His designs boast a creative sure-footedness—one that he attributes to both authenticity and a meticulously fine-tuned aesthetic. The journey there, however, wasn’t a seamless one. “Finding my place in this oversaturated industry has always been somewhat mentally strenuous. I wouldn’t say I’ve found it fully, but I’m certainly getting there.” His sentiments echo that of many young, independent creatives: opportunity, financing and plagiarism. “I used to get extremely affected when I would see suspicious derivatives of my work or if I didn’t get credited properly.” In the face of the inevitable adversities of the industry, he stresses the importance of mental and physical recuperation.
His personal wellness ritual is one rooted in simplicity: balance, positive energy, a tight-knit support system in the form of his chosen family and a sense of self-embrace. Perhaps most helpful, however, is keeping his blinders on. “I’ve unburdened myself in the sense that I know where I want to go and I won’t stop to over analyse or compare myself anymore.” His astute sense and understanding of the terrain of fashion keeps him grounded too. In short, he has his wits about him.
Finding my place in this oversaturated industry has always been somewhat mentally strenuous.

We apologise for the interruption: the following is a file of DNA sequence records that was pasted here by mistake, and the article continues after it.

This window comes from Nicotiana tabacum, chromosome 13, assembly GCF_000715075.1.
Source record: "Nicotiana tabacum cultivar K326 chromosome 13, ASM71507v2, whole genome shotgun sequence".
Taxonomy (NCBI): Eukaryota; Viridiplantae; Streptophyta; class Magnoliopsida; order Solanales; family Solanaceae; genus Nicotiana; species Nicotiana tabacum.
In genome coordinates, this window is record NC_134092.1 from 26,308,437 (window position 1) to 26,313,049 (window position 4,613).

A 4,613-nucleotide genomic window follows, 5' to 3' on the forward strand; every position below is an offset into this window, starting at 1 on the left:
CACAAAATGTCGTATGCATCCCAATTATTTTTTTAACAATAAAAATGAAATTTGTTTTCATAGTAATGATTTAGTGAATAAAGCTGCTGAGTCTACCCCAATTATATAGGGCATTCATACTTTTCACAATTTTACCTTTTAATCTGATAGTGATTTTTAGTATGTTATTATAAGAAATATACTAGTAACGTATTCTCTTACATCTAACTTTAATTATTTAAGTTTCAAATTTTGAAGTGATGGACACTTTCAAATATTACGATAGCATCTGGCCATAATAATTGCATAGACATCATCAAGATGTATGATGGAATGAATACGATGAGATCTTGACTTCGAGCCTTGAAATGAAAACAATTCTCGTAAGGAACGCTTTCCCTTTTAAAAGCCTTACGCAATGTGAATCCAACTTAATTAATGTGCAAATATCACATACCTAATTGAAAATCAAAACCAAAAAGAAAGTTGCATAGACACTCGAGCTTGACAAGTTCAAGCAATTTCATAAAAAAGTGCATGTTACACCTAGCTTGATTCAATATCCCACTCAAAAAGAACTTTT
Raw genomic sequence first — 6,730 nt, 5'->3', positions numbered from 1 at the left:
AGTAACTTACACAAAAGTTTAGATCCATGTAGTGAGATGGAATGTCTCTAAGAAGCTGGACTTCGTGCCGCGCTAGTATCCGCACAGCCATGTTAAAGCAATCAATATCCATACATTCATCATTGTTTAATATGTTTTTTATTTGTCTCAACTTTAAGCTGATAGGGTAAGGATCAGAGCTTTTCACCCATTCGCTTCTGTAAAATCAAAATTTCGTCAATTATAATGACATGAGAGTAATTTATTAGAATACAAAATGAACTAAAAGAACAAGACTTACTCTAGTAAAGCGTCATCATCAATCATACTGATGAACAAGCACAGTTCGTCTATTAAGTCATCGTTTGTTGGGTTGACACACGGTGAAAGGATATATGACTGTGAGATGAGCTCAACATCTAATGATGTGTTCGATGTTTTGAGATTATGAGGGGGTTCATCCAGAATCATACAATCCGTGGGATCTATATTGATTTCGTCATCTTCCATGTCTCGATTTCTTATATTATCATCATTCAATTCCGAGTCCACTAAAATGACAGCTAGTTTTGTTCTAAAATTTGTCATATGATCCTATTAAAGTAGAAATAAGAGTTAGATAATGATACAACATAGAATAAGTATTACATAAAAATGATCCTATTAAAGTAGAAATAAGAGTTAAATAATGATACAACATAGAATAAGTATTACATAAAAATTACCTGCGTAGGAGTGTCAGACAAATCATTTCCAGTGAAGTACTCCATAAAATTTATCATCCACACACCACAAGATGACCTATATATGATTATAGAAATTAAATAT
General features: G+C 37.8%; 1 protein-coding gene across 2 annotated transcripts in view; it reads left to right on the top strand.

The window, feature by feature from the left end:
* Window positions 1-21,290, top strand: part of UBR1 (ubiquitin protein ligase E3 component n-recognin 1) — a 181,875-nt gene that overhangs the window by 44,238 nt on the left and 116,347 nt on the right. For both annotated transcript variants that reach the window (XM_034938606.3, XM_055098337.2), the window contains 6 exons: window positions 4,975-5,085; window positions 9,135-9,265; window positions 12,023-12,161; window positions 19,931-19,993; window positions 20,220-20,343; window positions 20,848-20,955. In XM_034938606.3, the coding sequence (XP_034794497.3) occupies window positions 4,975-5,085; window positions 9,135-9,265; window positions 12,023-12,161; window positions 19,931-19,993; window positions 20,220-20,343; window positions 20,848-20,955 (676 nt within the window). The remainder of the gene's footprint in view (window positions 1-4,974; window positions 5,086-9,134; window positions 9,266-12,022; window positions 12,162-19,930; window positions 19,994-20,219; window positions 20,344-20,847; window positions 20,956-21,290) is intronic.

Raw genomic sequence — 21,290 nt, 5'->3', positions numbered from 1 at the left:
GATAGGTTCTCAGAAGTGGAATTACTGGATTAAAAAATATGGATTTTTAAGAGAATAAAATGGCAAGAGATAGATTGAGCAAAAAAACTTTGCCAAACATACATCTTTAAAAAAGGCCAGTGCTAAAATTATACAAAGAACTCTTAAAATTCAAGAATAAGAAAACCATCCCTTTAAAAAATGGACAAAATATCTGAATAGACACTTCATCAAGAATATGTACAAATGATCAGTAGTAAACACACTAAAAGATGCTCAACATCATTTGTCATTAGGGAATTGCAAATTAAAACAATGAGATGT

“The local landscape prioritises different things like value for money and overall image when it comes to purchasing their clothes,” he explains. “I’ve realised that we cannot rely solely on forces outside our country to build us up. I would rather be part of a recipe that creates a fantastic pie that will feed us all, than try panning for scraps globally.”
Commercially, his ethos reflects a strong sense of self-sufficiency and a championing of homegrown talent, which will pave the way for a generation of designers beyond him and, perhaps, alleviate a fraction of the struggle. Part of his star-studded clientele? Drag queen Salome Blaque, who donned a pillow ensemble piece for this year’s Pink Dot, as well as Eleanor Lee and Naomi Yeo. Shares Xun: “My work has been created with an intent to be transformative. The people who have statistically been drawn in are those who harbour an open mind. They are the people who don clothing like armour, but are not afraid to get to know themselves.”
Shop Samuel Xun here.